Special Rules for Public Employees and Union Jobs

Do you work for the government?

Different rules may apply to your employment. Government employers, like the State, the County, the City, and Districts, generally have better protections for their employees than private employers.

But it is not a guarantee that these are actually enforced. Parents working for the federal government sadly have some of the worst protections in the country. Because every governmental entity has its own rules, it is impossible for me to give you a clear rundown.

If there is no charter, collective bargaining agreement, or other specific rules which govern your particular public employer, you will generally have at least the same rights as an employee who works for a private employer.

The great thing with government employees is that there is usually a system in place. There is often a physical office you can go to ask questions and a person designated to handle these requests. The downside, in my experience, is that these processes are slow and not always efficient. Often the leave requests overwhelm the administrators, and then mistakes are made or a backlog causes hardship on the employees.

If you have specific questions for the administrator about your rights, ask them to point you to the specific rule that applies to your situation. If they point you to a law, a charter rule, or a collective bargaining agreement, it’s probably solid. If they point you to a policy, it may or may not be in line with the law. If it’s not making sense to you, it may be because the administrator doesn’t understand. Don’t give up until you are fully confident that you are receiving what you’re owed.

If you do work for the government and you have been wronged, you need to act quickly, because you generally have less time to enforce your rights. Click here to contact me.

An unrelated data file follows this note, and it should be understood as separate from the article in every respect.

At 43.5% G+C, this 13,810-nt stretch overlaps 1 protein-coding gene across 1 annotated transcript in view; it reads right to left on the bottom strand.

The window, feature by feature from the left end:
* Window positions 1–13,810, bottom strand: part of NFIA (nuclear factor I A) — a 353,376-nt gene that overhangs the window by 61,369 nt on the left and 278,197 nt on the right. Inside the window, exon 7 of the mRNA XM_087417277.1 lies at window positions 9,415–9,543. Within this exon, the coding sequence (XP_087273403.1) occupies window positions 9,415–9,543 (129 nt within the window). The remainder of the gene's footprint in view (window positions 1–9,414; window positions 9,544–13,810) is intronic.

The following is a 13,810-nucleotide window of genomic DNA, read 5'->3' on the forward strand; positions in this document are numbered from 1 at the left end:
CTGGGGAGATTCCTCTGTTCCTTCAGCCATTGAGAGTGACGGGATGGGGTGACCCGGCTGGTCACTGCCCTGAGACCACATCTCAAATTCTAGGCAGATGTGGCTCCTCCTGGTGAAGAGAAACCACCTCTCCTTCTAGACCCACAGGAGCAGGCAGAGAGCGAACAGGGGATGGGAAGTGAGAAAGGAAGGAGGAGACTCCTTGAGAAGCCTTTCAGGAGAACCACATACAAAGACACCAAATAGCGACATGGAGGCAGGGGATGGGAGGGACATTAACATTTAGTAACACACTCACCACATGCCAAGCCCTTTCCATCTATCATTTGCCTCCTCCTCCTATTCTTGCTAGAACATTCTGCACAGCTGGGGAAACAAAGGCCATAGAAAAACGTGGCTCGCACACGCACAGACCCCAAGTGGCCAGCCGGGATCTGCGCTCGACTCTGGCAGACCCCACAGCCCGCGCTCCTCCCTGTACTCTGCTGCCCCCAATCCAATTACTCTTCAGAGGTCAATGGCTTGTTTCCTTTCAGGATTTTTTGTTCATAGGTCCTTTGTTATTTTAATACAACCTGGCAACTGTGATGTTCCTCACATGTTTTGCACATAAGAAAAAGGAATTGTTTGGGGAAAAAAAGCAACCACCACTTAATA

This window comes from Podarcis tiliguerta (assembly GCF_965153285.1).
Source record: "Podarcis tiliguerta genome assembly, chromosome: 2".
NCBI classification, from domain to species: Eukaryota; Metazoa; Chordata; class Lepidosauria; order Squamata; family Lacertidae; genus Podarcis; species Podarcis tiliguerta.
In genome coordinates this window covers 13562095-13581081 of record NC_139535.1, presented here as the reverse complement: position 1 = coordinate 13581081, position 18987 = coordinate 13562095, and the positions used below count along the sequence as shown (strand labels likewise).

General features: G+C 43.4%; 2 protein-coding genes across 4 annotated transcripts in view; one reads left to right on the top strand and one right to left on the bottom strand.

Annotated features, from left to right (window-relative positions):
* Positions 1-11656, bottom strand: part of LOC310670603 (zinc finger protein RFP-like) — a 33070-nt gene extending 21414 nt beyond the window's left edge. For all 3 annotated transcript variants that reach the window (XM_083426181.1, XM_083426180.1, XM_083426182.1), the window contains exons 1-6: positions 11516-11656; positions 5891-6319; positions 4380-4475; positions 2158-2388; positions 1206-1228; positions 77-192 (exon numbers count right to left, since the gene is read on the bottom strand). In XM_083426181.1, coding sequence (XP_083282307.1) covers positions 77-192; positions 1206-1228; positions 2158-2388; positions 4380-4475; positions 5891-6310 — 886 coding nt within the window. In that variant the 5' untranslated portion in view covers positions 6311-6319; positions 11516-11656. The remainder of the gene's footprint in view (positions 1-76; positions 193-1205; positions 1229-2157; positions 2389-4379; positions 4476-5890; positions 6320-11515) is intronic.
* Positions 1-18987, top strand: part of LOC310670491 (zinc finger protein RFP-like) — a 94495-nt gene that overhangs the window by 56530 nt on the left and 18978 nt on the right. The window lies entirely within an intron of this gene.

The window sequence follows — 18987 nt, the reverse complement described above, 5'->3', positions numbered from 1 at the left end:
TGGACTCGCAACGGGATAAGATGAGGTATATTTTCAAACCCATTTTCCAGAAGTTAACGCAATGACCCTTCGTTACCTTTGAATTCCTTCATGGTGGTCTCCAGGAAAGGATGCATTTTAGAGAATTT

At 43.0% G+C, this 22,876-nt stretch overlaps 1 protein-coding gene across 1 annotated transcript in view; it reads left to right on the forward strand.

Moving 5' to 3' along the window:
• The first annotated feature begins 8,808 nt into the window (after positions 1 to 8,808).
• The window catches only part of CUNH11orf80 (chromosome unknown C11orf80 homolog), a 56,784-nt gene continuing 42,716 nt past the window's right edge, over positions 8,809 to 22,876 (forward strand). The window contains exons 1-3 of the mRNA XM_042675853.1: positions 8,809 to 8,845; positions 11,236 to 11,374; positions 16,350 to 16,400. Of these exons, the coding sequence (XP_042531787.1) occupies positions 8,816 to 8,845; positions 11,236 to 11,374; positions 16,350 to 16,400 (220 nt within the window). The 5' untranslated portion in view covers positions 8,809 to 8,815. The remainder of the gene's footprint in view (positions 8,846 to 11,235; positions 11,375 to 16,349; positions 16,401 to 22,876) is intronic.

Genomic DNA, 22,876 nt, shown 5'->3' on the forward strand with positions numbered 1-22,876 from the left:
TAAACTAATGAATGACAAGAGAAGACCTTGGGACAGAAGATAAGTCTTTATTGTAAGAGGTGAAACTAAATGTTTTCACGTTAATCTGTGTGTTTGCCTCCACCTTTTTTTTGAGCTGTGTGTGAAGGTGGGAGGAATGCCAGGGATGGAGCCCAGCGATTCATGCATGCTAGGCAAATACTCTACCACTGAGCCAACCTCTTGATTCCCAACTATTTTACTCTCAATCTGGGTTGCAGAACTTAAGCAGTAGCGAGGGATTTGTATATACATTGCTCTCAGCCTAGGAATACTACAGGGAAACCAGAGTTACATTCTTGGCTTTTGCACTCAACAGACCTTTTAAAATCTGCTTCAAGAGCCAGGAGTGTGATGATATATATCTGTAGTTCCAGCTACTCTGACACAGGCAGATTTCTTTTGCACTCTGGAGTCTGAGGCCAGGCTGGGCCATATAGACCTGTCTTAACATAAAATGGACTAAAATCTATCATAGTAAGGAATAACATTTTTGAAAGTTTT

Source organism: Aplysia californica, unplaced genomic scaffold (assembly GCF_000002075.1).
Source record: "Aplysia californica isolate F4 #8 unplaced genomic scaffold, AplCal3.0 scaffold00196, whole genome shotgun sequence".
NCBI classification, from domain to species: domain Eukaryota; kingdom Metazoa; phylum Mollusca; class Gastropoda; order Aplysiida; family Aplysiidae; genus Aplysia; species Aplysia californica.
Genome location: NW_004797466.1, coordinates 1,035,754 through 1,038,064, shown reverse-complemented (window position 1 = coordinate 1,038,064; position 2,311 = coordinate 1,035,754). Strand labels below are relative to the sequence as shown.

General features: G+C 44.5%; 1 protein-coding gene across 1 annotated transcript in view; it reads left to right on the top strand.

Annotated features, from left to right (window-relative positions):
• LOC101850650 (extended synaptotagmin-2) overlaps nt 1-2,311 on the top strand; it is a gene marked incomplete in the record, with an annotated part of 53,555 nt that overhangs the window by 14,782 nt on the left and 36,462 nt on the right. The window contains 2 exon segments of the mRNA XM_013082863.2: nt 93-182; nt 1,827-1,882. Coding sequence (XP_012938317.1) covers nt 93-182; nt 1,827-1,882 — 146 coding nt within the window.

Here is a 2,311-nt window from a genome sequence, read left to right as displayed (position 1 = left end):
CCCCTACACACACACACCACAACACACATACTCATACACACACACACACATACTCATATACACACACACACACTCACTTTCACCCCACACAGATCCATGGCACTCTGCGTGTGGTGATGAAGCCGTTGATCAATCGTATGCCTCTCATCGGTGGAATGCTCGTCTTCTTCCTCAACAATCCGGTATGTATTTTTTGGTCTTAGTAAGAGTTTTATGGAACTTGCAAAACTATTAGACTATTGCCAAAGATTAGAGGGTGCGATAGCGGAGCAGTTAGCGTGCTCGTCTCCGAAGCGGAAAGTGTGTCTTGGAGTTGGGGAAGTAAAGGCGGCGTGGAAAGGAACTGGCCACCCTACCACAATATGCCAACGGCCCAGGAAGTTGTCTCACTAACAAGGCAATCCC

Do you work for a private or public employer with a union?

If you have a union, you usually have some true labor activists on your side. Most government employers have unions. Some private employers have unions. I’m a big supporter of unions, as they do a damn good job advocating for their members’ rights, like health care benefits, retirement benefits, overtime pay, seniority rights, for-cause terminations, etc.

Unions are a great way to keep the bargaining power between big employers and the employees equal. But I do need to caution you about unions. I have seen unions waive certain rights on behalf of their members to receive these benefits. When unions advocate for these rights, there is a process of bargaining with the employer which ends in a compromise.

In terms of maternity leave rights, the biggest impact unions make is whether the different leaves will overlap, or if they will be stacked. This can work out great, or not so great at all. Every union job will have different rules. You will need to ask your union representative to show you your rights in the collective bargaining agreement.

Let’s talk about union representatives and grievances. My husband used to work as a union rep so I know the inner workings of labor unions well. Most union reps are not legally trained, yet they are enforcing massively complex rules and regulations. I find it at the same time extremely admirable but also a little reckless. Many terminations are grieved through the union, but the union reps are not trained to look out for wrongful terminations.

They know the union rules, but not necessarily employment law. I have seen union reps inadvertently destroy their members’ civil rights cases. In one of my cases our client was fired after 30 years at a major grocery store for eating a popsicle. A popsicle! His union rep advised him to beg for forgiveness.

When we looked at the case, it was clear that the real reason he was fired was because of his age and medical condition, and they were just waiting for the next little thing to let him go so they could hire a younger worker who was at 100%. But he had already asked for forgiveness for eating the popsicle, based on his union rep’s advice. That was bad advice. He probably had the best intentions, but he’s just not legally trained.